This is Scientific American 60-second Science, I'm Christopher Intagliata.
High cholesterol affects a third of American adults. But it's not just us! Studies have indicated that cholesterol is also on the rise in other animals.
"And in all of these studies the idea was, well, they hypothesised that it was probably due to interactions with people and eating our food, but they didn't actually show that."
Andrea Townsend is an avian ecologist at Hamilton College in upstate New York. And she found that urban crows did have higher cholesterol than rural crows.
But then she took the next logical step in her research. She went to McDonald's. "We'd pick up 125 burgers at a time. Once one of them wanted to know what we needed all these burgers for, and I started to explain, but they just kind of waved me away halfway through. So..."
Of course, she needed all those cheeseburgers to feed crows and to monitor their diet—to determine if eating our fast food really does raise the birds' cholesterol.
"So the way you 'supplement your nestlings' is: we'd go to their nest trees, we'd toss the cheeseburgers, three to five a day, under their nest trees. And the parents would immediately swoop down, pick up the burgers and bring them to their nestlings."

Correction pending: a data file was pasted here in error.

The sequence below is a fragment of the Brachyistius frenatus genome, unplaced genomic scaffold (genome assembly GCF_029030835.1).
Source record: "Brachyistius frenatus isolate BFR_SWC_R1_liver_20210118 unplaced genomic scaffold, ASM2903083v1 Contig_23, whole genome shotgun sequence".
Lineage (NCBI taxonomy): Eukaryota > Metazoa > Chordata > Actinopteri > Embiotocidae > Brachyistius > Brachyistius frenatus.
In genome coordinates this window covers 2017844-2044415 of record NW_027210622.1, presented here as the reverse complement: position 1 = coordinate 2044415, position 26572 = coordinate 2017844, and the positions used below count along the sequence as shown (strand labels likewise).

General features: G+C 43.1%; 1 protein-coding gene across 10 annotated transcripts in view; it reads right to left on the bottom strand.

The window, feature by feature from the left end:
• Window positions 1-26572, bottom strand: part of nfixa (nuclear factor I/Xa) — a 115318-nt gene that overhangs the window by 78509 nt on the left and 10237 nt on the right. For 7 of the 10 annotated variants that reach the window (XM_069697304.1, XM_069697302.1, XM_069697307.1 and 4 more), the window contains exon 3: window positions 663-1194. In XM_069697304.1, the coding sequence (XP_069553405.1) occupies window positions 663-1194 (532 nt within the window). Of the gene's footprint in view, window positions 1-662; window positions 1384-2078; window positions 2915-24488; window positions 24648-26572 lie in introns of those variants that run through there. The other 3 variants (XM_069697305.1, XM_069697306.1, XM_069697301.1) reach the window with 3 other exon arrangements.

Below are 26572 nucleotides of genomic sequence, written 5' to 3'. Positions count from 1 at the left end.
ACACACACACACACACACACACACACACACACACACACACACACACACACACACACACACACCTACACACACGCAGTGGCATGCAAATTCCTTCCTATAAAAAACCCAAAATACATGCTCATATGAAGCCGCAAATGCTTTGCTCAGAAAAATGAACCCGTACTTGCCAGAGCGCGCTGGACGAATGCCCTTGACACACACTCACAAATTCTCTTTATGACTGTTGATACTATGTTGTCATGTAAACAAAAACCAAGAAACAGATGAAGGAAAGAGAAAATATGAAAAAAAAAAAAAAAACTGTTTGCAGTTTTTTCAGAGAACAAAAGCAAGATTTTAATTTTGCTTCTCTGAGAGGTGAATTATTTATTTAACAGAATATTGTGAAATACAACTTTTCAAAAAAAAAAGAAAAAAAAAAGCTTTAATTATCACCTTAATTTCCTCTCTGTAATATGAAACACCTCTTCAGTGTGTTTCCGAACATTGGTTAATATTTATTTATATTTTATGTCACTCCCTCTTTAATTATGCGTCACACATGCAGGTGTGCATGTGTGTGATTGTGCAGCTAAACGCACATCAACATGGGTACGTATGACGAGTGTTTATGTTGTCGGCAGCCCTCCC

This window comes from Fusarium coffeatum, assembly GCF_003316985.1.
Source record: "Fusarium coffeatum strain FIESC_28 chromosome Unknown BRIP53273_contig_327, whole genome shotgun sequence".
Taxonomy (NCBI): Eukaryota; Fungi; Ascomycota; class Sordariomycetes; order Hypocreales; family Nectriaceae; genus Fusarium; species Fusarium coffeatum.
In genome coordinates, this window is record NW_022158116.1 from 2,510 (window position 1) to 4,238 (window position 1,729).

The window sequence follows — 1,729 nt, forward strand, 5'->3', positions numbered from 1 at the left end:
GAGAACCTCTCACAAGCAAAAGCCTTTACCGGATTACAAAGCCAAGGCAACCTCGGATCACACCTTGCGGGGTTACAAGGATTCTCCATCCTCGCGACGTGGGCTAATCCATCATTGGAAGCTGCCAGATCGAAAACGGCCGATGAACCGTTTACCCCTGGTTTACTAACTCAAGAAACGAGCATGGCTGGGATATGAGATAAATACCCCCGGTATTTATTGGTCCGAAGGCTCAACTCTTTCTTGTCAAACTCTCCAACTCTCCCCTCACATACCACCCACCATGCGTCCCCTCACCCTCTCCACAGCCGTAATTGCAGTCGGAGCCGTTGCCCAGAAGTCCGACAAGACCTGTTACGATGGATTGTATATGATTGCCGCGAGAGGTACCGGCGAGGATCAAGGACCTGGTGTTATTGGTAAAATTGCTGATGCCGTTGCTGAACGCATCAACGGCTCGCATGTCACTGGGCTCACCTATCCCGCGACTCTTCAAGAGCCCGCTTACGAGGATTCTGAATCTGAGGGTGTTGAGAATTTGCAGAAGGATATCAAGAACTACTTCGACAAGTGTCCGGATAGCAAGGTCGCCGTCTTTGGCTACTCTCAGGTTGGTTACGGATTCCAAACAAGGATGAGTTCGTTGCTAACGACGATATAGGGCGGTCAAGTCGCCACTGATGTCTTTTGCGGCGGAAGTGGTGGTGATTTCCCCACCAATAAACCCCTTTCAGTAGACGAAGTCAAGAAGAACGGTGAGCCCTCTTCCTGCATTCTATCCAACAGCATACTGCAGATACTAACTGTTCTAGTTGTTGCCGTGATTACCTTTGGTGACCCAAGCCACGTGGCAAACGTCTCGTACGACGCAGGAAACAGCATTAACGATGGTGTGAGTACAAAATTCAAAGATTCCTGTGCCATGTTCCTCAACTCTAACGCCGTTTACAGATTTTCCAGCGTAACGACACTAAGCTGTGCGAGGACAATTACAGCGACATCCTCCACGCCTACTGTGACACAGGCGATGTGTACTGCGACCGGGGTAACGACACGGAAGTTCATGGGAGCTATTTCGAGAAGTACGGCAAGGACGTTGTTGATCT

And as you might expect, crows that dined on cheeseburgers did indeed have higher cholesterol than crows who did without. But here's the surprising thing: higher cholesterol didn't affect crows' chances of survival over a three-year period. And in one population, birds with higher cholesterol were arguably in better condition than other crows. Meaning chubbier.
The results are in the journal the Condor.
Crows can live more than 15 years, and Townsend says maybe a high-cholesterol diet makes its mark later in life, as it does in humans. And if you're still wondering, "Why study this?"
"I would say this is an important question, because there are lots of other species that also live in urban areas and eat our food. And some of them are endangered. So it is an important question: How will our food affect the health of wild animals?"
And as we urbanize more of the globe, our dietary influence might have even wider effects.
As for Townsend, crows are known to be highly skilled at recognizing humans, and she says the study made her a celebrity.
"During this study, especially when I was walking around, the crows would follow me around campus. They often just follow me around campus anyway; they follow my car. I was getting some notoriety on a broader scale with crows. So I would be going to... like getting gas, and the crows in the gas station would be cawing a special caw just for me. It seemed like a recognition caw. So it's like 'caw caw caw.'"
After all, a free lunch sure does seem like something to squawk about.
Thanks for listening for Scientific American — 60-Second Science. I'm Christopher Intagliata.